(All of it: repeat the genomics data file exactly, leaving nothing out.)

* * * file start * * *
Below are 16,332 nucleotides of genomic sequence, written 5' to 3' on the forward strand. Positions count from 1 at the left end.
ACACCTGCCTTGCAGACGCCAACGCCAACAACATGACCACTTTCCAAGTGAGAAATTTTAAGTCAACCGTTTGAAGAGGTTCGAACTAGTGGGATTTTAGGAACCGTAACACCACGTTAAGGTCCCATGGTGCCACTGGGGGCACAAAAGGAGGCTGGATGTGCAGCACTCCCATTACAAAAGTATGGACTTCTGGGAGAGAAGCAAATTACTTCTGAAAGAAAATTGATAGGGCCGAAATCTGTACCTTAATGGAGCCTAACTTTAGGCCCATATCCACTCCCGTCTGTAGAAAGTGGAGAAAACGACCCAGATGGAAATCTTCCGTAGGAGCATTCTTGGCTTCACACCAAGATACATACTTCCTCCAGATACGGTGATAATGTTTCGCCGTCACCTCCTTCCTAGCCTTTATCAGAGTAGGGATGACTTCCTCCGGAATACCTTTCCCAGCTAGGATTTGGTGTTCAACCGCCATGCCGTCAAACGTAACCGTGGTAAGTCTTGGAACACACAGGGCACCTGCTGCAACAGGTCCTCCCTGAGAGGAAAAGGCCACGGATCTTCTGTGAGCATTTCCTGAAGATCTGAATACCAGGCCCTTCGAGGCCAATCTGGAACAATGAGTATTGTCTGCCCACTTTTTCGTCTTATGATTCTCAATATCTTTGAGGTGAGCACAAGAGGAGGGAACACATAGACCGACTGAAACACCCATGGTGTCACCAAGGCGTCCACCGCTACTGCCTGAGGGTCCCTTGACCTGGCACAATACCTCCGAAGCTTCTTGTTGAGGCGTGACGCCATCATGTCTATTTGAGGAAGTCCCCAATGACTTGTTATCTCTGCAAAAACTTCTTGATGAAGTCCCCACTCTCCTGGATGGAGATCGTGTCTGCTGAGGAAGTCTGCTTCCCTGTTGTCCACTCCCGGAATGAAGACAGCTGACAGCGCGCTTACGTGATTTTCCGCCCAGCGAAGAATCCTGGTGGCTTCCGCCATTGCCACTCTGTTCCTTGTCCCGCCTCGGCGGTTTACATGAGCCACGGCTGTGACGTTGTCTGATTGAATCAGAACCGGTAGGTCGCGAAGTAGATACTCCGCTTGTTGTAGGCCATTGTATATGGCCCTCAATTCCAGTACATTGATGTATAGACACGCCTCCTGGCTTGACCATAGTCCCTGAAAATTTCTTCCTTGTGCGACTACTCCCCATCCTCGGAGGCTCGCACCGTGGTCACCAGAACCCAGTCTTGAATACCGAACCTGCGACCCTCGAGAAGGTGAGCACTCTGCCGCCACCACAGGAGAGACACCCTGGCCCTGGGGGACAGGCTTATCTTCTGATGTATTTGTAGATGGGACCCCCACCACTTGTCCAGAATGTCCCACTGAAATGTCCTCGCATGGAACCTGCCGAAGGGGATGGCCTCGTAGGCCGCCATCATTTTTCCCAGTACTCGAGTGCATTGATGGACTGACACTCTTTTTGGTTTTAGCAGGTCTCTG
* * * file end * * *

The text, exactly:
Below are 16,332 nucleotides of genomic sequence, written 5' to 3' on the forward strand. Positions count from 1 at the left end.
ACACCTGCCTTGCAGACGCCAACGCCAACAACATGACCACTTTCCAAGTGAGAAATTTTAAGTCAACCGTTTGAAGAGGTTCGAACTAGTGGGATTTTAGGAACCGTAACACCACGTTAAGGTCCCATGGTGCCACTGGGGGCACAAAAGGAGGCTGGATGTGCAGCACTCCCATTACAAAAGTATGGACTTCTGGGAGAGAAGCAAATTACTTCTGAAAGAAAATTGATAGGGCCGAAATCTGTACCTTAATGGAGCCTAACTTTAGGCCCATATCCACTCCCGTCTGTAGAAAGTGGAGAAAACGACCCAGATGGAAATCTTCCGTAGGAGCATTCTTGGCTTCACACCAAGATACATACTTCCTCCAGATACGGTGATAATGTTTCGCCGTCACCTCCTTCCTAGCCTTTATCAGAGTAGGGATGACTTCCTCCGGAATACCTTTCCCAGCTAGGATTTGGTGTTCAACCGCCATGCCGTCAAACGTAACCGTGGTAAGTCTTGGAACACACAGGGCACCTGCTGCAACAGGTCCTCCCTGAGAGGAAAAGGCCACGGATCTTCTGTGAGCATTTCCTGAAGATCTGAATACCAGGCCCTTCGAGGCCAATCTGGAACAATGAGTATTGTCTGCCCACTTTTTCGTCTTATGATTCTCAATATCTTTGAGGTGAGCACAAGAGGAGGGAACACATAGACCGACTGAAACACCCATGGTGTCACCAAGGCGTCCACCGCTACTGCCTGAGGGTCCCTTGACCTGGCACAATACCTCCGAAGCTTCTTGTTGAGGCGTGACGCCATCATGTCTATTTGAGGAAGTCCCCAATGACTTGTTATCTCTGCAAAAACTTCTTGATGAAGTCCCCACTCTCCTGGATGGAGATCGTGTCTGCTGAGGAAGTCTGCTTCCCTGTTGTCCACTCCCGGAATGAAGACAGCTGACAGCGCGCTTACGTGATTTTCCGCCCAGCGAAGAATCCTGGTGGCTTCCGCCATTGCCACTCTGTTCCTTGTCCCGCCTCGGCGGTTTACATGAGCCACGGCTGTGACGTTGTCTGATTGAATCAGAACCGGTAGGTCGCGAAGTAGATACTCCGCTTGTTGTAGGCCATTGTATATGGCCCTCAATTCCAGTACATTGATGTATAGACACGCCTCCTGGCTTGACCATAGTCCCTGAAAATTTCTTCCTTGTGCGACTACTCCCCATCCTCGGAGGCTCGCACCGTGGTCACCAGAACCCAGTCTTGAATACCGAACCTGCGACCCTCGAGAAGGTGAGCACTCTGCCGCCACCACAGGAGAGACACCCTGGCCCTGGGGGACAGGCTTATCTTCTGATGTATTTGTAGATGGGACCCCCACCACTTGTCCAGAATGTCCCACTGAAATGTCCTCGCATGGAACCTGCCGAAGGGGATGGCCTCGTAGGCCGCCATCATTTTTCCCAGTACTCGAGTGCATTGATGGACTGACACTCTTTTTGGTTTTAGCAGGTCTCTG